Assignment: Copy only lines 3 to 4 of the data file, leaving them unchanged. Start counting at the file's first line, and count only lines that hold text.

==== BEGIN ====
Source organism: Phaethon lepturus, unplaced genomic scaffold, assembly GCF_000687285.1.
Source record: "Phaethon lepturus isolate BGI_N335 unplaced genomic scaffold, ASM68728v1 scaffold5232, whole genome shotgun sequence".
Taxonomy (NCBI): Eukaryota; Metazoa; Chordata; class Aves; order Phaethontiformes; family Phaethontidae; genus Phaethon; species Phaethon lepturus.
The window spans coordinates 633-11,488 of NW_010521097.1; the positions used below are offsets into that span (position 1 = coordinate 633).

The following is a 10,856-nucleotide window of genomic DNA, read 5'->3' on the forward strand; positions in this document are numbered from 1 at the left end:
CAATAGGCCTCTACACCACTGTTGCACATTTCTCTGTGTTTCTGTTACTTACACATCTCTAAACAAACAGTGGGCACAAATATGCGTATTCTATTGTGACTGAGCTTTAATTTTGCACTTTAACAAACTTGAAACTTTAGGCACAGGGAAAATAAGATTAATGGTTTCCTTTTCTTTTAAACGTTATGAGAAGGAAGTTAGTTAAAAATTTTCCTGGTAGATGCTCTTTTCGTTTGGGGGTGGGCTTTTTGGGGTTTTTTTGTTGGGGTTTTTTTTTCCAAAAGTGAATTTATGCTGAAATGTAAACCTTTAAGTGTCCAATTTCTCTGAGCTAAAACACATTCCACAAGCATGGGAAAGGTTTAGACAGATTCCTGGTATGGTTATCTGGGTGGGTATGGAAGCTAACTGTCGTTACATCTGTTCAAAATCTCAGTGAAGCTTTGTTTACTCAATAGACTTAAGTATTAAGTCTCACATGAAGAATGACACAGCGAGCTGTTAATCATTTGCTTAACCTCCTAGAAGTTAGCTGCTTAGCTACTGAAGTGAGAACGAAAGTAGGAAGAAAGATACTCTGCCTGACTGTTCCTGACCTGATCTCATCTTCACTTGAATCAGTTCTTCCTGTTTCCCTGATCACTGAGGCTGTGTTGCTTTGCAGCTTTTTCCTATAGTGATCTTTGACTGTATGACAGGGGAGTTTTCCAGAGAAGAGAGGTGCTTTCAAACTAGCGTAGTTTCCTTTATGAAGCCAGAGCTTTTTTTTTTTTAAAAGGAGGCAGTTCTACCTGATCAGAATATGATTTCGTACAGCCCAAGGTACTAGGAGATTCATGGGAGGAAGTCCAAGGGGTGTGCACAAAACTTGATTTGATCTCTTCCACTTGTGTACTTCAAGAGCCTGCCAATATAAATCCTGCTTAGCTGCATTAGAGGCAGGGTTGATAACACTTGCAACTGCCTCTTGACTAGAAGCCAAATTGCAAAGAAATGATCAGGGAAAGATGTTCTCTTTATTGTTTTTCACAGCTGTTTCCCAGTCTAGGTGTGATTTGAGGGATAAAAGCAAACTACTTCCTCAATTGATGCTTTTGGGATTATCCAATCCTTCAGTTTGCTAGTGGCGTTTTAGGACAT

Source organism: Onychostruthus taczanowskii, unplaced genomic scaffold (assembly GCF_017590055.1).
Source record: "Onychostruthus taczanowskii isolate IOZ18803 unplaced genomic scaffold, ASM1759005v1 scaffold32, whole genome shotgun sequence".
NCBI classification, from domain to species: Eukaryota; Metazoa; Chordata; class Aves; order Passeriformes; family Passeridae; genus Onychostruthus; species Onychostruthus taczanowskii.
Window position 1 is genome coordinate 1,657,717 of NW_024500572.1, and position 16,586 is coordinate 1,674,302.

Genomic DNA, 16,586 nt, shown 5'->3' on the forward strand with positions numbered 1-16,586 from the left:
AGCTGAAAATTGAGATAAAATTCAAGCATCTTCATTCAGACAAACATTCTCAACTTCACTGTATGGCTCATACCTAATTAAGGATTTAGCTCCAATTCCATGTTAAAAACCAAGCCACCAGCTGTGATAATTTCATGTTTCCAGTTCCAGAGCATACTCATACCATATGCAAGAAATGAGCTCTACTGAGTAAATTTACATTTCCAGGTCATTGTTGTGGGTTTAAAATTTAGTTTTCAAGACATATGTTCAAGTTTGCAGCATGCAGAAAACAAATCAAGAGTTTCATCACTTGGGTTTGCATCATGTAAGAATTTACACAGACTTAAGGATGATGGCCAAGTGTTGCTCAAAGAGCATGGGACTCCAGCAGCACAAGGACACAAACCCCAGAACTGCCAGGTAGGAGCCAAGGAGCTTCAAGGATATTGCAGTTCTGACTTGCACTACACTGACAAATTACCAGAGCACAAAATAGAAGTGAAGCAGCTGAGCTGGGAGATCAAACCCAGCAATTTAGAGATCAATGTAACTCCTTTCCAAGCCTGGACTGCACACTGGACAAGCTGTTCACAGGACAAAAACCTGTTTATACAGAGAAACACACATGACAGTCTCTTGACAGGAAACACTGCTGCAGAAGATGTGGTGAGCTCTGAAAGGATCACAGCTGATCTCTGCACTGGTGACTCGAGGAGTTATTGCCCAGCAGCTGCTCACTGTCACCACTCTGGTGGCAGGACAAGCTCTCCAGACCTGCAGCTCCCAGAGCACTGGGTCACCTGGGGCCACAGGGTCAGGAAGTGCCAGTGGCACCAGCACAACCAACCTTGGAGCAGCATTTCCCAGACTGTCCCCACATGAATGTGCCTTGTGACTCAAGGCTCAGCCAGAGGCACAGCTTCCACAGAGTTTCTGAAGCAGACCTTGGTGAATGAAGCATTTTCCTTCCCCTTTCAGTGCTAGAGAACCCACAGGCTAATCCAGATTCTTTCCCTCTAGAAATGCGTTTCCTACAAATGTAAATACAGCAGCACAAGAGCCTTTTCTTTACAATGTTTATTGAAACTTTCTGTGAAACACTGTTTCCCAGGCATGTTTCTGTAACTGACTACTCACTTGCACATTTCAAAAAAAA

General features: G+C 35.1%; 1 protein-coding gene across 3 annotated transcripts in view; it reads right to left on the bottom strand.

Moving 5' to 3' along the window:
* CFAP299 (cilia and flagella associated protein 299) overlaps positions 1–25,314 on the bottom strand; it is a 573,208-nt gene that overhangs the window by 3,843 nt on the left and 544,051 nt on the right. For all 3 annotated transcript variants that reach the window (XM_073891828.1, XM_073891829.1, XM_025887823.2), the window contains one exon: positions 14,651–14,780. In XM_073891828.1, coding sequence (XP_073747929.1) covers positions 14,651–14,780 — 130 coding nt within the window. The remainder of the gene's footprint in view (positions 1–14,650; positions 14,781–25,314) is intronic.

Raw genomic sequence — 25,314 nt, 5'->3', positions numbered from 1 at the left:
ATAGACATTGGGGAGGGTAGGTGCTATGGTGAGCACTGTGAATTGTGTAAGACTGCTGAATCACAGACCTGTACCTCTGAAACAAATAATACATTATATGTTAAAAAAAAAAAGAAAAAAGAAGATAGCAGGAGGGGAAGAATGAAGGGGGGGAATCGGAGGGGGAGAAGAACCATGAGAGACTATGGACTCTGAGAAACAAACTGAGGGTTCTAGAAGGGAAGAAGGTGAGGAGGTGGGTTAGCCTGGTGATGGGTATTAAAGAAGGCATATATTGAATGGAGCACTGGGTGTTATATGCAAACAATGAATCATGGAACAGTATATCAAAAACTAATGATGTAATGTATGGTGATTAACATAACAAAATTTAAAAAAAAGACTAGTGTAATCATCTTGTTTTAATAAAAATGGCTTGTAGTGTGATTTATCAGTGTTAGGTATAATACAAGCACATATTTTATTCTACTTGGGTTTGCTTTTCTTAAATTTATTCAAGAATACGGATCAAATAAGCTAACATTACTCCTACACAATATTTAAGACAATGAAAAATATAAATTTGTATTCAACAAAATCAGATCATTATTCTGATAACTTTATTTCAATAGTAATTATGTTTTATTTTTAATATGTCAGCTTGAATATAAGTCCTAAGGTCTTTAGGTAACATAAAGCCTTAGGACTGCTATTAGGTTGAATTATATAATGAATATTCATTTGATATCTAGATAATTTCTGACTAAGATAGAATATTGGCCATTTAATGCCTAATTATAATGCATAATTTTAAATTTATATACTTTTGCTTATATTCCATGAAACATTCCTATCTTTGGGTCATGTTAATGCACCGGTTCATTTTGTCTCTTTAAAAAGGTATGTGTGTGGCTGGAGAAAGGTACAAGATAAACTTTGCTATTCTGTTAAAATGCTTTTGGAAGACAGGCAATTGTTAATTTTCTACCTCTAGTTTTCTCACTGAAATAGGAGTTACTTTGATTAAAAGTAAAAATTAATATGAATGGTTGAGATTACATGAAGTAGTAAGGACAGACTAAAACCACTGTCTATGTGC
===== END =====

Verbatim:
Taxonomy (NCBI): Eukaryota; Metazoa; Chordata; class Aves; order Phaethontiformes; family Phaethontidae; genus Phaethon; species Phaethon lepturus.
The window spans coordinates 633-11,488 of NW_010521097.1; the positions used below are offsets into that span (position 1 = coordinate 633).